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United States v. Randolph

United States District Court, M.D. Alabama, Southern Division

January 10, 2017

UNITED STATES OF AMERICA
v.
DANNY E. RANDOLPH

          ORDER

          Susan Russ Walker Chief United States Magistrate Judge

         This case is before the court on a Central Violations Bureau (“CVB”) notice[1] served on defendant Danny Randolph, charging him with a violation of 32 CFR §634.25(c)(3), [2] a petty offense. The violation allegedly occurred at Fort Rucker, a U.S. Army post located mostly in Dale County, Alabama, on August 31, 2016. According to the notice, Randolph was charged by Officer Howell with “cell phone.” Defendant failed to appear before the undersigned on November 15, 2016, to answer the charge against him, and the government moved for an arrest warrant.

         The CVB notice includes a section on the back entitled “Statement of Probable Cause (For issuance of arrest warrant or summons).” The ticketing officer ordinarily fills out this section and signs it, declaring under penalty of perjury “that the information which I have set forth above and on the face of this violation notice is true and correct to the best of my knowledge.” Below the statement of probable cause and officer's signature is a space for the signature of the presiding U.S. Magistrate Judge. The judge signs and dates the notice if he or she determines that probable cause has been stated for the issuance of a warrant.

         Fed. R. Crim. P. 58(b)(1) provides that the prosecution of a petty offense may “proceed on a citation or violation notice.” Fed. R. Crim. P. 58(b)(1). As another federal district court in this state has noted, “Rule 58 … indicates that the charging document for a petty offense need not meet all formal requirements that must be present for the issuance of an indictment, information, or complaint. However, Rule 58 also indicates that the notice of violation must show ‘probable cause to believe that an offense has been committed and that the defendant has committed it ... made under oath or under penalty of perjury.'” Sutton v. United States, 2016 WL 1459049, at *1 (N.D. Ala. 2016) (citing Fed. R. Crim. P. 58(d)(3)).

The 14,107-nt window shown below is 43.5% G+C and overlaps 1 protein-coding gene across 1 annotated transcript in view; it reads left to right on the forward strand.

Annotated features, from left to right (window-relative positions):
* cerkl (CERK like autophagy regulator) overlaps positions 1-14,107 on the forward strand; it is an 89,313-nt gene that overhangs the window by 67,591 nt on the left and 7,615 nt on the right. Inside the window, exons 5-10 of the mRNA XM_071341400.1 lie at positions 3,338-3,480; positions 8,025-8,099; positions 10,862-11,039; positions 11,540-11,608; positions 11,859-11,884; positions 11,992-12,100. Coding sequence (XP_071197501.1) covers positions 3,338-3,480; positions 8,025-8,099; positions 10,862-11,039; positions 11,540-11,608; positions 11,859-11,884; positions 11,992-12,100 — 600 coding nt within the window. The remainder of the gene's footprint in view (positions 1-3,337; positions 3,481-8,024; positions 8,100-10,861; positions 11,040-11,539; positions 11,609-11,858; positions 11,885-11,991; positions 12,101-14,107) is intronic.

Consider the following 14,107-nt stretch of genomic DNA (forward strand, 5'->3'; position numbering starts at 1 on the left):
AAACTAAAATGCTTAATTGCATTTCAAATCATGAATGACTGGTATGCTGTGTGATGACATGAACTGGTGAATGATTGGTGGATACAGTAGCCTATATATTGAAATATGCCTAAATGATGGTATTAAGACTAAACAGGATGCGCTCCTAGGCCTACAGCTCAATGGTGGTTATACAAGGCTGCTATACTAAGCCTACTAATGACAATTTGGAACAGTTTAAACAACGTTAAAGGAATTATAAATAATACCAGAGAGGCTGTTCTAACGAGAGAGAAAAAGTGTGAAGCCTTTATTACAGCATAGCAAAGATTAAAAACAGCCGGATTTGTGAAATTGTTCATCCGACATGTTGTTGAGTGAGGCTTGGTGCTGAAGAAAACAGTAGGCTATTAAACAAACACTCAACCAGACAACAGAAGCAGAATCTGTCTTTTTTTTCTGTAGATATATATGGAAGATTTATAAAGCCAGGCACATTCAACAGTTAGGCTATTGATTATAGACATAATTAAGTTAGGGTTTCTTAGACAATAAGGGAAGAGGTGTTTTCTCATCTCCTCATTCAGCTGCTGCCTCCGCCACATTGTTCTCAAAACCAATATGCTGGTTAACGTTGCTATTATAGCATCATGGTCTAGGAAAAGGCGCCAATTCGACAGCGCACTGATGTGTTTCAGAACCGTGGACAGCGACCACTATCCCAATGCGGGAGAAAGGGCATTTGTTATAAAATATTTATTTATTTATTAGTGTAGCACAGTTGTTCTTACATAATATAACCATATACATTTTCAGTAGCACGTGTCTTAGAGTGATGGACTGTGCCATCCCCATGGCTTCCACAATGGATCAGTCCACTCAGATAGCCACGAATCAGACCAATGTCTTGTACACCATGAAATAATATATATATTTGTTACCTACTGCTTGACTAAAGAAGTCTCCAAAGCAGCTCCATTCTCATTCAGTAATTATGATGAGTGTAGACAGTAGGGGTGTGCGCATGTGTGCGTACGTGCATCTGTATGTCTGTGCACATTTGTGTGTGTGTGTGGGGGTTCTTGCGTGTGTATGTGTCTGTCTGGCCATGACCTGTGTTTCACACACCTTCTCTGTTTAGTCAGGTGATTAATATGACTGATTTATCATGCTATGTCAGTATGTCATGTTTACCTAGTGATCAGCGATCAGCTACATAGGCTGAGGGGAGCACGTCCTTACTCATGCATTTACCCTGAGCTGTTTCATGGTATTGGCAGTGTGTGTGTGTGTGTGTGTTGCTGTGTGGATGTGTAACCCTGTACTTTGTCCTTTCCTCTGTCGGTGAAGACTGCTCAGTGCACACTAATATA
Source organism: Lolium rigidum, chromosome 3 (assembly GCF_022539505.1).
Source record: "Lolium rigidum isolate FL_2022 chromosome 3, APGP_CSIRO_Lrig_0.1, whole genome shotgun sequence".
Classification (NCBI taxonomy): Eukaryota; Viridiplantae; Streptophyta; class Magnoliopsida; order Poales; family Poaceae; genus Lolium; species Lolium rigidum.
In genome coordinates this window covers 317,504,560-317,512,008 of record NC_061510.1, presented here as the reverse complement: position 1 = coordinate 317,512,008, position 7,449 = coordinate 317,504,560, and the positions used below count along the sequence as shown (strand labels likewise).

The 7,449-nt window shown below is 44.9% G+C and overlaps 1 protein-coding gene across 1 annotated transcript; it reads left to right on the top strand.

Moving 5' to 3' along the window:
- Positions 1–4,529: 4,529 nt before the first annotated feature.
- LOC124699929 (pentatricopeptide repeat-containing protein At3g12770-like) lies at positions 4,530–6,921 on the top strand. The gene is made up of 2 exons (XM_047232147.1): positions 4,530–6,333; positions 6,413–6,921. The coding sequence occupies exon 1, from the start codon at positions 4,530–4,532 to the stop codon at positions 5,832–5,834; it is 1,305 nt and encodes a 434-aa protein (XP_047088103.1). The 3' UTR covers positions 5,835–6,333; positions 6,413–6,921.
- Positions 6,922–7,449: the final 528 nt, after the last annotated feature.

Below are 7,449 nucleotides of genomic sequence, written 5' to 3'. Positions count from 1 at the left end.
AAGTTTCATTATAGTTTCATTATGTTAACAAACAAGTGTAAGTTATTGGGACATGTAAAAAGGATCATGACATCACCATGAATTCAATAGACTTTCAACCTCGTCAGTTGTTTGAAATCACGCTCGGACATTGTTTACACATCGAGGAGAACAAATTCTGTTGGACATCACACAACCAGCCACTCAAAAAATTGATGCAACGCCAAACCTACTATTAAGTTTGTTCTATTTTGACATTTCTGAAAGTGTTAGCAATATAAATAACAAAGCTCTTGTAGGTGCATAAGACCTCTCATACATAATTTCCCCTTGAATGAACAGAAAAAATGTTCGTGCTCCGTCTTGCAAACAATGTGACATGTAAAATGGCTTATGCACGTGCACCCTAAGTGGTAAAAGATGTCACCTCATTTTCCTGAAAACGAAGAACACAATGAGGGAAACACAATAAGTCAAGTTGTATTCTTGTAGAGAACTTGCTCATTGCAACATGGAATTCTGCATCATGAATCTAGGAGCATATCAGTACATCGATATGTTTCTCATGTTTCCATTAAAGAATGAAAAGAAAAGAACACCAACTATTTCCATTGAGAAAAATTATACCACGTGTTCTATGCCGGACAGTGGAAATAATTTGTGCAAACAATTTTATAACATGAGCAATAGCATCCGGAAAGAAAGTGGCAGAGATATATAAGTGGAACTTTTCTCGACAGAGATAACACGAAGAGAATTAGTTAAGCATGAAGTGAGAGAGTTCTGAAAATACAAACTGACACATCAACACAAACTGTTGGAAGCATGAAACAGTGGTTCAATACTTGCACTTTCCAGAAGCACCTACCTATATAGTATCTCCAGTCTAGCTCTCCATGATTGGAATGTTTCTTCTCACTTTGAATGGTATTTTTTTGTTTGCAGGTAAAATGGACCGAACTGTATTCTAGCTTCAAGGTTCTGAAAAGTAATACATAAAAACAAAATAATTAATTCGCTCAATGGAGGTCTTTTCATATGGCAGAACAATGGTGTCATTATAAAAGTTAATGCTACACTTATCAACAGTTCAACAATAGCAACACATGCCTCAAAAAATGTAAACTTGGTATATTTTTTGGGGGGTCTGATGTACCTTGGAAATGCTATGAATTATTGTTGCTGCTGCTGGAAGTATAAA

“It is black letter law that a charging document, like a complaint or CVB notice, must set forth sufficient verified facts to support a judicial finding that probable cause exists to believe a crime has been committed and the defendant committed it.” United States v. Thomas, 2013 WL 5783408, at *1 (D. Ariz. 2013) (citing the Warrant Clause of the Fourth Amendment; U.S. Const. amend. IV; and Rules 4, 5, 9(a) and 58(d)(3), Fed.R.Crim.P.). “If probable cause does not exist, the complaint or CVB notice must be dismissed.” Id. (citing United States v. Hicks, 2009 WL 256419 (D. Mont. 2009) (because the violation notice did not set forth facts constituting an offense, the violation notice was dismissed)).

         In the instant case, Officer Howell's statement of probable cause on the back of the CVB notice reads, in its entirety, as follows:[3]

I state that on 31 Aug 2016, while exercising my duties as a law enforcement officer in the Middle District of Alabama
- unmarked traffic car
- from Novosel to Shoppett [sic] ¶ 5700
- cell phone in righ [sic] hand by stering [sic] wheel
- Did not want to give me his documents @ first
- 40 min on traffic stop
- He was not happy that I wanted his documents & he wanted to talk about what had happened before he gave me his Documents
- He said that he was coneting [sic] his blue tuth [sic] to his vehicle & setting up his ...

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